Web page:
I made it from ice cream, fudge and chocolate candy — what could go wrong?
I wanted to make the perfect ice cream cake for my husband Jeff’s birthday last week. The challenge: Could I equal the ones we’ve been getting from Cold Stone Creamery for more years than I care to remember?
Just any off-the-shelf cake wouldn’t do; Jeff has Cold Stone custom-make the cakes each year.
His wish for my version:
Two flavors of ice cream (mint and cookies and cream or vanilla) sandwiched between layers of chocolate cake and topped with fudge and Oreo cookies, with a few peanut butter cups and M&M’s on top. Plus a birthday message, of course.
Honestly, harder than I expected. I screwed up in every way — drippy ice cream, fudge that wouldn’t spread, cake-decorating pens that wouldn’t write, wilting whipped cream, M&Ms that sank into obscurity. Clearly ice cream cakes are not my forte!
But (sound the trumpets!), there was a happy ending. What the cake lacked in looks, it made up for in taste, at least according to my picky husband, who packed away four generous slices in a two-day period and pronounced it “the ultimate ice cream birthday cake.” That’s high praise from a man whose comment on most dishes — other than grilled cheese, tortilla soup and Hershey’s chocolate — is “It’s fine.”
Anyway, here’s more on how it all came together.
It began in the usual way. The ingredient list for this recipe (click on the link to see it!) is simple: chocolate cake + ice cream + fudge. The cake part is standard: flour, sugar, cocoa, baking powder, baking soda, salt, milk, vegetable oil, vanilla and some optional crushed mint chocolate cookies, which I didn’t use but would have upped the mint quotient.
Challenge #1: Cutting the 9-inch cake into two layers by slicing crosswise. This was accomplished with a bread knife. I actually thought I did this part pretty well. A sharp knife and a steady hand help. If you mess up, you can usually cover up the flaws with filling or frosting.
Challenge #2: Spreading the first layer of ice cream (I used Trader Joe’s Mint Chip) on top-after softening it for 10 minutes. I decided to add a layer of fudge (not in the recipe), also using a Trader Joe’s brand. It tastes great, but, as you can see from the picture, it ended up mixing in with the melting ice cream. Tip for next time: Spread the fudge first, sticking the cake in the freezer for a few minutes and then putting the ice cream on top of the fudge. It still might not work, but it’s worth a try.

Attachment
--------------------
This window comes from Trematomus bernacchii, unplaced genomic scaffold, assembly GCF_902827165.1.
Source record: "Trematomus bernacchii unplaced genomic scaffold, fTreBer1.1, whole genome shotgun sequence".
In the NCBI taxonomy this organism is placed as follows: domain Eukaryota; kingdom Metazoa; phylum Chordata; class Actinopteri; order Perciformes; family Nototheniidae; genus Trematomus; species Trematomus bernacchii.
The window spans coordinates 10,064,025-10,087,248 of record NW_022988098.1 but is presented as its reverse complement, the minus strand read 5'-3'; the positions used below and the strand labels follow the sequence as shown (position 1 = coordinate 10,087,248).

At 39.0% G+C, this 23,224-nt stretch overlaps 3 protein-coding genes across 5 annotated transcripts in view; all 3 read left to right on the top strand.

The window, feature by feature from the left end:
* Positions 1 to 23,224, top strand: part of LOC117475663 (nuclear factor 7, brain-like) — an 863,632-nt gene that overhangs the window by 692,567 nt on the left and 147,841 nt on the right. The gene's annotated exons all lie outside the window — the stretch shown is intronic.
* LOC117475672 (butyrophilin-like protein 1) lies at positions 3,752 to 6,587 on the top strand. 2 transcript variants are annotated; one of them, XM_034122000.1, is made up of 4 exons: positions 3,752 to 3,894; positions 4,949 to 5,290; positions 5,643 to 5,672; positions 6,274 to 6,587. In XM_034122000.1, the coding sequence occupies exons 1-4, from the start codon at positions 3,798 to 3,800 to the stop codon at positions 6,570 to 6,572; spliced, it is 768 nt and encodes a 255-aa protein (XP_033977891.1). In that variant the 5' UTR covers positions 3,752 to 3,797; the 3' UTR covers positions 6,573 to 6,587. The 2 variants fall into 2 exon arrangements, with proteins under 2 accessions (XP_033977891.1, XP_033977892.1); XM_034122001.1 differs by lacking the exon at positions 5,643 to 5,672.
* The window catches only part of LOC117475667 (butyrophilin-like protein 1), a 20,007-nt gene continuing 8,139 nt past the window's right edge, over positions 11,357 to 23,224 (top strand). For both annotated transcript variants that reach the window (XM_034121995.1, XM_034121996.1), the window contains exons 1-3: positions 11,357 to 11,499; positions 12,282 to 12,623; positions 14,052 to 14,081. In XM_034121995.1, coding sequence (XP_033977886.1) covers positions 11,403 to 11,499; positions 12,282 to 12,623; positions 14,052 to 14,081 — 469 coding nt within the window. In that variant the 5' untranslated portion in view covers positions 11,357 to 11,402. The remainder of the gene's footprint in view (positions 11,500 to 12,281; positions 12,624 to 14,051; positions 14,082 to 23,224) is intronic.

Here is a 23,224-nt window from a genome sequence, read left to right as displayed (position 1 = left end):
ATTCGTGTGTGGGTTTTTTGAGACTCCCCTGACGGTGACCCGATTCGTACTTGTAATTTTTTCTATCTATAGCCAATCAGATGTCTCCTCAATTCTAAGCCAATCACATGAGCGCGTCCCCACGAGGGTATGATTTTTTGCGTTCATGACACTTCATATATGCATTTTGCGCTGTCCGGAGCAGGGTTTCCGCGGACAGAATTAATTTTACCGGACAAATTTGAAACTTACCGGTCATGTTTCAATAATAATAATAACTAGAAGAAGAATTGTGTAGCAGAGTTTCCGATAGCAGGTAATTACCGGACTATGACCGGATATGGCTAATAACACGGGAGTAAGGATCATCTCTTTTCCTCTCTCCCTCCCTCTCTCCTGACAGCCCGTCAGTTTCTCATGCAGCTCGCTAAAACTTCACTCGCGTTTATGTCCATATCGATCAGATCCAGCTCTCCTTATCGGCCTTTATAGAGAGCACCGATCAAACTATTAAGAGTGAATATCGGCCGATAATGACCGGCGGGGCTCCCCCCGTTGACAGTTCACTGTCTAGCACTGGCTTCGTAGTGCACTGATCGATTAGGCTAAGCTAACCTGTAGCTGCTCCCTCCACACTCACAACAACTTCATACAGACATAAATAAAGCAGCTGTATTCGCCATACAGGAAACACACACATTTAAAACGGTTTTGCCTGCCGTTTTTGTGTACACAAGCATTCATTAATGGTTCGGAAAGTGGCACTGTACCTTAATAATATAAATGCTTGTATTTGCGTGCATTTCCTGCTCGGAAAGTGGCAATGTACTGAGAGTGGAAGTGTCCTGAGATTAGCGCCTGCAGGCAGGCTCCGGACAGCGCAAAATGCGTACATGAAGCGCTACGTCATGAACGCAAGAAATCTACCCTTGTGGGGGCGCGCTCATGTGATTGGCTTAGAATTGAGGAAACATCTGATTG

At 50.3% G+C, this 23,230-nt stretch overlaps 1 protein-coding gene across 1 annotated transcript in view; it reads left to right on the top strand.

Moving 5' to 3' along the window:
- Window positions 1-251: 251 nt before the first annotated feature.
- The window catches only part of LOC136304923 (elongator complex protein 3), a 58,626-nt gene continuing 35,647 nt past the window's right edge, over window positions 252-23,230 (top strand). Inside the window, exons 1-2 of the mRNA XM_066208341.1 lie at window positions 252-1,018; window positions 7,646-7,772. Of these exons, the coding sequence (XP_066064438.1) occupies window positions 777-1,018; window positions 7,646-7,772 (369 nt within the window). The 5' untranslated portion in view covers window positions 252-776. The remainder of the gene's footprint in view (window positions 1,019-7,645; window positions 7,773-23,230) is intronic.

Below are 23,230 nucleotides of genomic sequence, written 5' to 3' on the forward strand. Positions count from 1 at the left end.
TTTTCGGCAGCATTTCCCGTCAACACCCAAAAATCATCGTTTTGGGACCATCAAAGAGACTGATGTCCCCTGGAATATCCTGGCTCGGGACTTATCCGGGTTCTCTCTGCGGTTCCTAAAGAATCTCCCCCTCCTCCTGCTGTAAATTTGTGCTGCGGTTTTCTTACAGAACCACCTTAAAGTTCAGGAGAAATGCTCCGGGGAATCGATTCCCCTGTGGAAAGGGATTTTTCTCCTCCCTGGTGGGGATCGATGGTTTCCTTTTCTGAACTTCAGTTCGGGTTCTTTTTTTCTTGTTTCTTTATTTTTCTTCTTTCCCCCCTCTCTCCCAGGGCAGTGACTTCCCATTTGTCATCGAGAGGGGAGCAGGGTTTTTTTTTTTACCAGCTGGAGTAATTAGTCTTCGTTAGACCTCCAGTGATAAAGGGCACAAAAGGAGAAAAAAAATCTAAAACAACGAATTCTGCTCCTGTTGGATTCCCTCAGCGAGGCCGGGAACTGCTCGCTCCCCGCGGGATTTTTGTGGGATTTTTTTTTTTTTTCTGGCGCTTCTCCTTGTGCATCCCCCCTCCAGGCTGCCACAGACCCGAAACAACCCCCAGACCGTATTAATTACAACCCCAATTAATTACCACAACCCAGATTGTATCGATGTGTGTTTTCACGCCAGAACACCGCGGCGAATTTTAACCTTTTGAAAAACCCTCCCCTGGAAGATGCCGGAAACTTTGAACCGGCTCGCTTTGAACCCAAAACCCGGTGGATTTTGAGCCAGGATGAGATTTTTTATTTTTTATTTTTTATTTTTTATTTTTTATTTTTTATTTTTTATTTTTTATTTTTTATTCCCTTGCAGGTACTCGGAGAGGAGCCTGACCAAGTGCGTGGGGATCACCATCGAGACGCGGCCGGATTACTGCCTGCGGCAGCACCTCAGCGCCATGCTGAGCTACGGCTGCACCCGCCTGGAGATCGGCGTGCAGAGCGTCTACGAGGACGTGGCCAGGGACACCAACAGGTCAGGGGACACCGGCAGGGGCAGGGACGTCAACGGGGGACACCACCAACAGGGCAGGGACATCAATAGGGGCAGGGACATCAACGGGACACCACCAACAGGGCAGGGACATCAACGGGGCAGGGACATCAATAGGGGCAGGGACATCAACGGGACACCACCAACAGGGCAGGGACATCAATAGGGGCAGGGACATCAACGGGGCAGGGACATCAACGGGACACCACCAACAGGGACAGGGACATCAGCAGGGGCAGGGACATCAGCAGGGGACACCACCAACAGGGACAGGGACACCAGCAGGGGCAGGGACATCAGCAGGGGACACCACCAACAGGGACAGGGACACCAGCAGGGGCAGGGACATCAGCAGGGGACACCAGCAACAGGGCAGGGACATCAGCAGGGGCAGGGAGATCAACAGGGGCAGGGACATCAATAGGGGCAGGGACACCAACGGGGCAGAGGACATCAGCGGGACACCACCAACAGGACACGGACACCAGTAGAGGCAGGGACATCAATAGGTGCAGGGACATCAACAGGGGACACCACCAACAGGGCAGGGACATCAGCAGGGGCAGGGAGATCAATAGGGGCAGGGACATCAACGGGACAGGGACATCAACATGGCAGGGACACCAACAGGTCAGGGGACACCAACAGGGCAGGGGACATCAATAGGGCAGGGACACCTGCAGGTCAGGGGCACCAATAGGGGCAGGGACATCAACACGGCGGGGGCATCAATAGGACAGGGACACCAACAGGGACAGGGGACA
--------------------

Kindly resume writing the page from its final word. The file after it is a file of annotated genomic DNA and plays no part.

Challenge #3: Spreading the second layer of ice cream, this time an even drippier Dreyer’s Slow Churned Cookies ‘n Cream. This is a reduced-fat ice cream, my nod to the laughable idea of reducing the calorie count. Next time I’d opt for the Häagen-Dazs brand or another super-premium ice cream. Perhaps it might have dripped less. And, truly, do you really want to count calories at a birthday celebration? ( Note: before spreading the second layer of ice cream, you must first put the second cake layer on top of the mint ice cream layer and the fudge sauce, if you use it.)
Challenge #4: Spreading the fudge topping. The recipe calls for a simple fudge frosting of melted chocolate chips and cream, easily made in a saucepan. I spread it over the second layer of ice after refrigerating the cake a second time and cooling the sauce. It came out pretty well, although I had about as much chocolate on me as on the cake when it was all over!
Challenge #5: Decorating the cake. Suffice it to say, just about everything I had planned didn’t work. Here’s why it didn’t:
- I had the bright idea to purchase a can of whipped cream to decorate the top, thinking I would use some Chocolate Deco Pens I’d bought from Williams Sonoma and surround the writing with little whipped cream flowers. It was a disaster.
- The pens were supposed to soften in your hands or in warm water. They refused to yield any writing gel until I heated the water further. Then they exploded all over the top of the cake.
- After attempting to blot off red and orange blotches, I decided to write “Happy Birthday, Jeff” in whipped cream letters with M&M accents. The M&M’s just sank into the cream.
- In desperation, I covered the entire cake in whipped cream (that was fun!), created a circular pattern with Reese’s Peanut Butter Cups (a Jeff favorite!), and stuck miniature Oreos onto the sides of the cake where the fudge was thin, adding more in the center, along with several layers of M&M’s, so a few might poke through the cream. (Note: the original recipe doesn’t call for whipped cream, M&M’s, Oreos or peanut butter cups.)
- Since there were still bald patches on top of the cake, and no birthday message was possible, I turned some of the Oreos into crumbs and sprinkled them on top, stuck the cake back in the freezer and called it a day.
- Lesson learned? Take a cake-decorating class next time-or learn to embrace my culinary imperfections!
Bottom line: The cake didn’t look anywhere near as pretty as the ones from Cold Stone, but it was a hit nonetheless. I’m sure we’ll keep ordering cakes for future birthdays, but, as I don’t want to be a quitter, I’m definitely going to try making another ice cream cake — just not anytime soon. After two cakes, three parties and continuous celebrating as our world — and local restaurants — race to reopen as pandemic restrictions end, we have both decided that cutting back on sweets is in order.
But first, one last slice of cake!
Originally published at https://ruthtalksfood.substack.com.